Installation documentation by Toni Hafkenschied.


Location: Billboard at Spadina Ave. and Sullivan St.
Dates: June 14 – July 25, 2021

Project Description

Morris Lum’s billboard project features the interior of the Forestview Chinese Restaurant (2011), which closed in 2014. Operating as a memorial of sorts, Lum’s image signals Chinatown’s changing landscape as it shifts and adapts to external gentrifying forces. Turning this space inside out and displaying it so publicly also speaks to Lum’s ongoing interest in acknowledging sites that feed us socially and nutritionally.


About the Artist

Morris Lum is a Trinidadian born photographer/artist whose work explores the hybrid nature of the Chinese-Canadian community through photography, form and documentary practices. His work also examines the ways in which Chinese history is represented in the media and archival material. Morris’ work has been exhibited and screened across Canada and the United States.


KAREN TAM in partnership with Tea Base
Seeds for the Future, Seeds for Now

Karen Tam’s street-level billboard displaying a group of illustrated foliage as well as several photographs of Tam’s grandmother. There is a large wooden planter below the billboard


Locations: Artscape Youngplace, 180 Shaw St. and 222 Spadina Ave.

Dates: June 18, 2021 – ongoing

Project Description

Karen Tam’s project includes a billboard image at Artscape Youngplace coupled with a planter box in which she has grown from seed to various Chinese vegetables and herbs. The billboard brings together images of Tam’s grandmother on her thriving balcony garden, various drawings by Tam of the veggies grown here and a drawn reinterpretation of a certificate of horticultural merit awarded to Tam’s grandmother in 2008 for her community plot. The project’s second location includes a garden of herbs and vegetables grown and cared for by Tea Base using Tam’s seeds. Structures like planter boxes and balcony gardens outpace their humble forms, more immediately connecting us to fresh food and to a sense of community when shared. These specific planters and their collaborative tending offer a further reflection on the importance of access to culturally specific foods, locally grown produce and the networks of care that often develop around these unassuming structures.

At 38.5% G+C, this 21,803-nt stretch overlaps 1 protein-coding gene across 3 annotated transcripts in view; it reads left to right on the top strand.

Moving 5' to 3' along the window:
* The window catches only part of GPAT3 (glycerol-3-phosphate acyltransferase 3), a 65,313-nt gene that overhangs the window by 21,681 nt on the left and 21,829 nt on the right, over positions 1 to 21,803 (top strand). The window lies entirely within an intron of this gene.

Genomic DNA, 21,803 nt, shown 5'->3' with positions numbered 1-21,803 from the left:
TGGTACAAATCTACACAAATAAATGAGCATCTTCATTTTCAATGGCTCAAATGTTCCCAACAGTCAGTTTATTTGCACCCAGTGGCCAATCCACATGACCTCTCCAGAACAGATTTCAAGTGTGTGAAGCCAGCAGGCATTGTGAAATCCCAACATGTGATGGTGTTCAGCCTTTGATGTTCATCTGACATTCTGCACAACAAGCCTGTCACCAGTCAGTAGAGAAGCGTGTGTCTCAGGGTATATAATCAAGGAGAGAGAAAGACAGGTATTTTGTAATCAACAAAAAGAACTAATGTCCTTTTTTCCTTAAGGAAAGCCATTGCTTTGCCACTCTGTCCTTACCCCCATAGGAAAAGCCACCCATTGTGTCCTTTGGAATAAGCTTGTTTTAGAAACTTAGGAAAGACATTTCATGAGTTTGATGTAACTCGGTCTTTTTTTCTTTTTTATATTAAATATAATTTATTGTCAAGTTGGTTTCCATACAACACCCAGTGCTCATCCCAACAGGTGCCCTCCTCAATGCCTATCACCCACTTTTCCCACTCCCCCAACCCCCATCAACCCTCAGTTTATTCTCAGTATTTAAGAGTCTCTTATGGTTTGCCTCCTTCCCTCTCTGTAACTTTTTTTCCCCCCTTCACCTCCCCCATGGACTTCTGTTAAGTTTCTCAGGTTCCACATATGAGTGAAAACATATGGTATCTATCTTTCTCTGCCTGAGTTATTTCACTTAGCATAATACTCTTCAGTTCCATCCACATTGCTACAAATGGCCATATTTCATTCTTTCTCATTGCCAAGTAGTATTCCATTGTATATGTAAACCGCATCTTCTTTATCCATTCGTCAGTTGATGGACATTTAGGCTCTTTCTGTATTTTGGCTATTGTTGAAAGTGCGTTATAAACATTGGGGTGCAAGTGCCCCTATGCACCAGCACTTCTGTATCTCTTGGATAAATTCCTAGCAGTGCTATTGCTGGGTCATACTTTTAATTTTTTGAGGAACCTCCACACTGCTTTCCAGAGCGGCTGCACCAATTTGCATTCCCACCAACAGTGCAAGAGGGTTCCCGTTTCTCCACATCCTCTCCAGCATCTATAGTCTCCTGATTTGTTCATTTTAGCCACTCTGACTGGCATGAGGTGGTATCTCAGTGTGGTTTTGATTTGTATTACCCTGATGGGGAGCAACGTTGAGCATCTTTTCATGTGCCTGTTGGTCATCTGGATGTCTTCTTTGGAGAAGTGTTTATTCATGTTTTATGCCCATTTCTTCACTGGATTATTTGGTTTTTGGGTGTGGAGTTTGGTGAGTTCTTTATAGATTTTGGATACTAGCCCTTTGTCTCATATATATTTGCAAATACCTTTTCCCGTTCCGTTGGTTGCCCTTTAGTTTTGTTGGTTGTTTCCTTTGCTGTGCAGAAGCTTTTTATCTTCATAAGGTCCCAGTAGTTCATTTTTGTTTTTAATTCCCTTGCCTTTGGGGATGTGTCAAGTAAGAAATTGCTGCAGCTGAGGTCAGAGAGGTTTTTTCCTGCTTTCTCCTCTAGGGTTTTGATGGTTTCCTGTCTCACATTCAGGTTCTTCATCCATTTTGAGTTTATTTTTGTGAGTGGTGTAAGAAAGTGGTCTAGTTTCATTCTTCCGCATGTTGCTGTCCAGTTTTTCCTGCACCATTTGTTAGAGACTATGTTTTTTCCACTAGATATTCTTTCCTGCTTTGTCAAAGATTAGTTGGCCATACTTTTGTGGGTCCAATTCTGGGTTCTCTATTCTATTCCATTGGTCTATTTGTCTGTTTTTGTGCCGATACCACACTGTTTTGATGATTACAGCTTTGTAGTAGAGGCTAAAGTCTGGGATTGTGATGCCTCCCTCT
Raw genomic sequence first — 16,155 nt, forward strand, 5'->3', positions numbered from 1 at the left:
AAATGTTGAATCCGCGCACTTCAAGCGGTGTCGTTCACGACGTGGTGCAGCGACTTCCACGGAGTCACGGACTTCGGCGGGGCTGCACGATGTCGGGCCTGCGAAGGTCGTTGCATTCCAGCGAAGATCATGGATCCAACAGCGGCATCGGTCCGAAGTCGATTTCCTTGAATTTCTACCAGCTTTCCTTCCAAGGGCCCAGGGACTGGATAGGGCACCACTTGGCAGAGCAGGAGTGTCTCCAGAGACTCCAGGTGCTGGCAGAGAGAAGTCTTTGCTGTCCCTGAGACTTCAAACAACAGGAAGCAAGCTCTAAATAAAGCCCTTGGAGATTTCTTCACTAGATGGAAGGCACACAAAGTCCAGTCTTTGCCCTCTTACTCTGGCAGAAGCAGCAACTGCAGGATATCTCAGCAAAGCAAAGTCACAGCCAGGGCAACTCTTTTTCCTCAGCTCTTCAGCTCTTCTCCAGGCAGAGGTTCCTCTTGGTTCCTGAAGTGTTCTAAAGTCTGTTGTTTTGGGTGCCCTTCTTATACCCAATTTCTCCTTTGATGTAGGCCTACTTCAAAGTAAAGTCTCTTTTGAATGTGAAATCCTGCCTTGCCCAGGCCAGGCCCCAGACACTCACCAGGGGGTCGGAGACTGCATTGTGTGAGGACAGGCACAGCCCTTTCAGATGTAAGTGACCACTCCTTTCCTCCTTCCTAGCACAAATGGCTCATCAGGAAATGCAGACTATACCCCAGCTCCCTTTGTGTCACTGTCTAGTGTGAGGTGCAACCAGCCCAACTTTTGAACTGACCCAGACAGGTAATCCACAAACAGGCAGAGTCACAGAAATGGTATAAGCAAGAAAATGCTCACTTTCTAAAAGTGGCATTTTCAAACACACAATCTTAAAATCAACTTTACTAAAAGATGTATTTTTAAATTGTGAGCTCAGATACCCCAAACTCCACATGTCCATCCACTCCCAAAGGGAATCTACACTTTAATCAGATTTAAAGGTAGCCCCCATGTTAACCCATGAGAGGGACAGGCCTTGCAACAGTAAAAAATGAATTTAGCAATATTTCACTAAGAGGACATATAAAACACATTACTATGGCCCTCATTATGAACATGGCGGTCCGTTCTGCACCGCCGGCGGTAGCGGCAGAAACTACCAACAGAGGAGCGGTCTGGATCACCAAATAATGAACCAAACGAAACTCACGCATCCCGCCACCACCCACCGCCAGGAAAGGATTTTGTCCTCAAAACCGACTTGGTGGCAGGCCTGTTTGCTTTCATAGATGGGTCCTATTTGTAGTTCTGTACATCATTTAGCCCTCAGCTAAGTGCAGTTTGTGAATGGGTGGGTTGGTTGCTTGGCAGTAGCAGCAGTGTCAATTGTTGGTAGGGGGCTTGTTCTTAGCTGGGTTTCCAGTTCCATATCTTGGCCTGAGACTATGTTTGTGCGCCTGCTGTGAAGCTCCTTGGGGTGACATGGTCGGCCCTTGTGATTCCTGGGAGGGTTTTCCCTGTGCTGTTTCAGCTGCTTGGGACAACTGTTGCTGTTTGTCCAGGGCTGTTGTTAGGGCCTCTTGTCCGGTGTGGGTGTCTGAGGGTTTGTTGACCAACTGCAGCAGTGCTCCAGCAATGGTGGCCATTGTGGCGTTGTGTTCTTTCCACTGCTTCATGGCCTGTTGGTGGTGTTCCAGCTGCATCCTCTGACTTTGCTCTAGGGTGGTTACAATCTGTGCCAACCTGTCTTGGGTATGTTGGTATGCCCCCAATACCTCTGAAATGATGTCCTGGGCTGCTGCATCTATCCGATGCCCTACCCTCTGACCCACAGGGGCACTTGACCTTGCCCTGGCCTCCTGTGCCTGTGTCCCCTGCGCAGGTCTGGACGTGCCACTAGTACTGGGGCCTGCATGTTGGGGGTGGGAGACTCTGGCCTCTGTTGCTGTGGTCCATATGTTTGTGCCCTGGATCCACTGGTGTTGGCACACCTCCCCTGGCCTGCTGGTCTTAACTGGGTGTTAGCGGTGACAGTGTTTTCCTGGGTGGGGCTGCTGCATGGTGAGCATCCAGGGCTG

About the Artists:

Karen Tam is a Montréal-based artist whose research focuses on the constructions and imaginations of ‘ethnic’ spaces through installations in which she recreates Chinese restaurants, karaoke lounges, opium dens, curio shops and other sites of cultural encounters. She has exhibited her work and participated in residencies in North America, Europe, and China, and has received grants and fellowships from the Canada Council for the Arts, Conseil des arts du Québec, and Social Sciences & Humanities Research Council of Canada. Tam was a finalist for the 2017 Prix Louis-Comtois, a finalist for the 2016 Prix en art actuel from the Musée national des beaux-arts de Québec, and long-listed for the 2010 and 2016 Sobey Art Awards.

Tam holds a MFA in Sculpture (School of the Art Institute of Chicago) and a PhD in Cultural Studies (Goldsmiths, University of London). Her work is in museum and corporate collections such as the Irish Museum of Modern Art, Musée des beaux-arts de Montréal, Collection Hydro-Québec, Collection Royal Bank of Canada, Microsoft Art Collection, and in private collections in Canada, United States, and United Kingdom. She is represented by Galerie Hugues Charbonneau.


Tea Base is a curious community arts space tucked away in Tkaronto/Toronto’s Chinatown Centre Mall. They aim to make accessible space for intergenerational activists and artists who support social justice movements in and around Chinatown.